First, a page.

Protestants join talks, but not to negotiate
By KEVIN CULLEN c.1997 The Boston Globe, BELFAST

Protestant unionists Wednesday ended their two-day boycott of multiparty talks on the future of Northern Ireland but said they would participate to confront, not to negotiate with, the IRA's political wing, Sinn Fein.

A day after a bomb exploded in a predominantly Protestant town outside Belfast -- police believe it was planted by IRA dissidents who want to derail the talks -- Ulster Unionist leader David Trimble led a contingent from his party and the two parties that represent loyalist paramilitary groups onto the grounds where the historic discussions will take place.

But Trimble and the other unionists ruled out sitting in the same room as Sinn Fein, meaning the start of talks is still days or weeks off. Even if unionists agree to sit at the same table, it appears that at least the initial conversations will be at rather than to their political enemies.

"We're not here to negotiate with Sinn Fein but ... to expose their fascist character," Trimble said defiantly.

Unionist leaders said they would not consider sitting at the negotiating table with Sinn Fein until police determined who was most likely behind blast on Tuesday in Markethill, about 35 miles southwest of here. There has been no claim of responsibility, but the IRA has denied it had anything to do with the bomb.

Unionists scoff at that denial, and say the blast reinforces their demand that the IRA begin surrendering its weapons before serious negotiations take place. Police sources said forensic tests of the explosion site should give them a good idea of who was responsible for the bomb that devastated the center of town but, because of a half-hour warning, injured no one. A detective with the Royal Ulster Constabulary reiterated his belief that the bomb was planted by the Continuity Army Council, IRA dissidents who bitterly oppose Sinn Fein's efforts to take part in the peace process.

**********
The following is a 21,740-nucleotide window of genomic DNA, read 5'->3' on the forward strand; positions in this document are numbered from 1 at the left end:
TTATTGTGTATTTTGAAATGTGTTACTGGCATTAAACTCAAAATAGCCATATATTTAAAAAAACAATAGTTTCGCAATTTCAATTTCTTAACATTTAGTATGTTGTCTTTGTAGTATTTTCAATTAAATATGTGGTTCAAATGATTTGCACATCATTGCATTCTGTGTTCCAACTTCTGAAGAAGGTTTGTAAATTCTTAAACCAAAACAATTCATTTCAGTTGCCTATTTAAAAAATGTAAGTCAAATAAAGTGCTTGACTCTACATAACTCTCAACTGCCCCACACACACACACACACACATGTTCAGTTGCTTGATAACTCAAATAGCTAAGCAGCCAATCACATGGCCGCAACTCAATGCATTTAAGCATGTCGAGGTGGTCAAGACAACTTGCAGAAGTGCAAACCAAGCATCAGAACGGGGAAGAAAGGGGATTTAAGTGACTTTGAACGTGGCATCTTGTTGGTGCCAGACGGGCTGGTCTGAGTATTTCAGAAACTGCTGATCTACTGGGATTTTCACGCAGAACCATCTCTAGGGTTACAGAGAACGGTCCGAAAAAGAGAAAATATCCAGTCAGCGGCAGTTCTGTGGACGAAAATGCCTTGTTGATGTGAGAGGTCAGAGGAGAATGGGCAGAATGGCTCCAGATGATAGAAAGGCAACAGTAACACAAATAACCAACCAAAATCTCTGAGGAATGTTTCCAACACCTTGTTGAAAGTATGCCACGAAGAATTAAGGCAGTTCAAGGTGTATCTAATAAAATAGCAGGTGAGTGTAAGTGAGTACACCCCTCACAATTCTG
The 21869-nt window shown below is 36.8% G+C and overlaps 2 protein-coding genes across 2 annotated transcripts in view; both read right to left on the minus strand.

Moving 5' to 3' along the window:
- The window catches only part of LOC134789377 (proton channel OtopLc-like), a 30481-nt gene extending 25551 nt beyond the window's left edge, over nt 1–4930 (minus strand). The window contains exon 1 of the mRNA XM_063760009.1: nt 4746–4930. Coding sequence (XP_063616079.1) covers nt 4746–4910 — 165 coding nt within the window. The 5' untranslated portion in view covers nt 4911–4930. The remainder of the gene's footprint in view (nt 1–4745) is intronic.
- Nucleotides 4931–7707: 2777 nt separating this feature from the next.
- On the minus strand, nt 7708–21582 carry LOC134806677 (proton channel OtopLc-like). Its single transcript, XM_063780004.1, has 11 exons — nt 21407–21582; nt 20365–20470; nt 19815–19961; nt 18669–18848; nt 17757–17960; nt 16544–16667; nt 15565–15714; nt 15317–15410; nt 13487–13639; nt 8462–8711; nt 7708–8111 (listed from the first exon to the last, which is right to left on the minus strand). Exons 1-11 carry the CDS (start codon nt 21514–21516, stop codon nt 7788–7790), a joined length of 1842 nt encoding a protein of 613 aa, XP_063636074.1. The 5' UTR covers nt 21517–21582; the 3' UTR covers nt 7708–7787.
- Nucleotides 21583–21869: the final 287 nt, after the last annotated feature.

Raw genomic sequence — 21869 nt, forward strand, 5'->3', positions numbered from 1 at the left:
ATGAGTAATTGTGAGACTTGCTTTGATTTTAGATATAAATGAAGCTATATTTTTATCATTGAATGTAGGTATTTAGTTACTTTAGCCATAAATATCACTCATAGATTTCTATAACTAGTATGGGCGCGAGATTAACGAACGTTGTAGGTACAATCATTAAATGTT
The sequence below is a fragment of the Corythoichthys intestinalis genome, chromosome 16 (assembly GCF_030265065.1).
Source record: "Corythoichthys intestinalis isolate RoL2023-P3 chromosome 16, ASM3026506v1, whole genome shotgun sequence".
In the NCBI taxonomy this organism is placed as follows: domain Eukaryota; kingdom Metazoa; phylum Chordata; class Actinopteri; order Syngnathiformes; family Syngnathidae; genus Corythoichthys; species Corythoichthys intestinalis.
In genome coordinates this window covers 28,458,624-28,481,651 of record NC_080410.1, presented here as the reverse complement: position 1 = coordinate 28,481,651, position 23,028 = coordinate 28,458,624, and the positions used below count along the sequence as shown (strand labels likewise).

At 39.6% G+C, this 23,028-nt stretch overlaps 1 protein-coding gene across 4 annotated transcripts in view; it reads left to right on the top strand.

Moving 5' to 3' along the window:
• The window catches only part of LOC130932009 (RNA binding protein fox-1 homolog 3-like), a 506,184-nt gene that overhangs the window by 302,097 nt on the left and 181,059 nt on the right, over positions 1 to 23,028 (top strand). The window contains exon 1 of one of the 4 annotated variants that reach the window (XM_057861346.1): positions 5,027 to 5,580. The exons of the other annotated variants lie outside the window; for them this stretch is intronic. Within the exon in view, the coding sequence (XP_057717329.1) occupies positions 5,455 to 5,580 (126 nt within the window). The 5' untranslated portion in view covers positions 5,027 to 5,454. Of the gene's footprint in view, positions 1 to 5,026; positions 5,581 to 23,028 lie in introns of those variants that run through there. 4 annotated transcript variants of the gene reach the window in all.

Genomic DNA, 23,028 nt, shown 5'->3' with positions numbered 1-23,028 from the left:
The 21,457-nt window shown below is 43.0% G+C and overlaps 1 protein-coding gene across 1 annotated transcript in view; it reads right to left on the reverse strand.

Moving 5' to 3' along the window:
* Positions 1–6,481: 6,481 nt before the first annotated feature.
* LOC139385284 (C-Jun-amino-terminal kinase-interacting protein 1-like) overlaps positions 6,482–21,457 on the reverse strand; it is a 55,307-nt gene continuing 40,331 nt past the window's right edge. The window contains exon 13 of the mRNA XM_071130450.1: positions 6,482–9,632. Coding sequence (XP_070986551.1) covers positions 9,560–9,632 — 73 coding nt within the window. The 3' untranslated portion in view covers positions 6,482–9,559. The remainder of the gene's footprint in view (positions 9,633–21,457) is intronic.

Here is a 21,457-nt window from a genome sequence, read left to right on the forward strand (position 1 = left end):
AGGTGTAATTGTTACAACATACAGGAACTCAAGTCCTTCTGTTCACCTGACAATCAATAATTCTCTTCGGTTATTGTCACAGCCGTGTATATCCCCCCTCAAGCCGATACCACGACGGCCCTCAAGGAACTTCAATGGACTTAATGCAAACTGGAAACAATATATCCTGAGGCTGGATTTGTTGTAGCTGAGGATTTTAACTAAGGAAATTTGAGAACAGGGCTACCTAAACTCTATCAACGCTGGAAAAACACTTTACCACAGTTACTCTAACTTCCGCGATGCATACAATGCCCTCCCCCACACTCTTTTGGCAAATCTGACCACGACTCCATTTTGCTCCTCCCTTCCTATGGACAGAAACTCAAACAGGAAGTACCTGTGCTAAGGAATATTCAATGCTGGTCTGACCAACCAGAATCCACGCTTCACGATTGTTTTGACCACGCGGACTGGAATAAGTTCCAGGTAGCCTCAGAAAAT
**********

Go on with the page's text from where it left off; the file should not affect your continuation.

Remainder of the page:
Unionists said they showed up Wednesday in part to rebut criticism that they were being intransigent.

Sinn Fein leader Gerry Adams welcomed their arrival, but he challenged them to seriously negotiate. Adams was not nearly as conciliatory as the British and Irish government officials, who showered Trimble and his colleagues with praise for showing up.

Adams accused the unionists of causing the IRA's 18-month cease-fire to collapse last year by refusing to engage in negotiations because "they're still afraid of change, and their strategy is to wreck this process."

The British Secretary of State Mo Mowlam and her Irish counterpart, Ray Burke, were beaming at the Unionists' participation Wednesday and praised their courage for coming. Mowlam and Burke have worked behind the scenes for years to bring about this day.

"We'd prefer they were in the same room, but at this point we'll settle for them being in the same building," said one British diplomat.

As they entered the site of the talks, the unionists formed a photogenic phalanx similar to the one offered by Sinn Fein on Monday, when it entered talks with the British government for the first time in 76 years. Joining Trimble's party, the largest in Northern Ireland, were the Progressive Unionist Party and the Ulster Democratic Party, two groups who are the political wings of the main loyalist paramilitary organizations.

David Ervine, leader of the Progressive Unionist Party, which is linked to the Ulster Volunteer Force, seemed more eager to enter talks than Trimble, while Gary McMichael, the Ulster Democratic Party leader whose father was killed by the IRA, said he relished the prospect of exposing what he called Sinn Fein's hypocrisy in claiming to embrace democracy.

Trimble urged the two other main unionist parties, Ian Paisley's Democratic Unionists and the UK Unionists led by Robert McCartney, to join in the talks to present a united front. But spokesmen for both those hard-line parties said they would not sit down with Sinn Fein under any circumstances.

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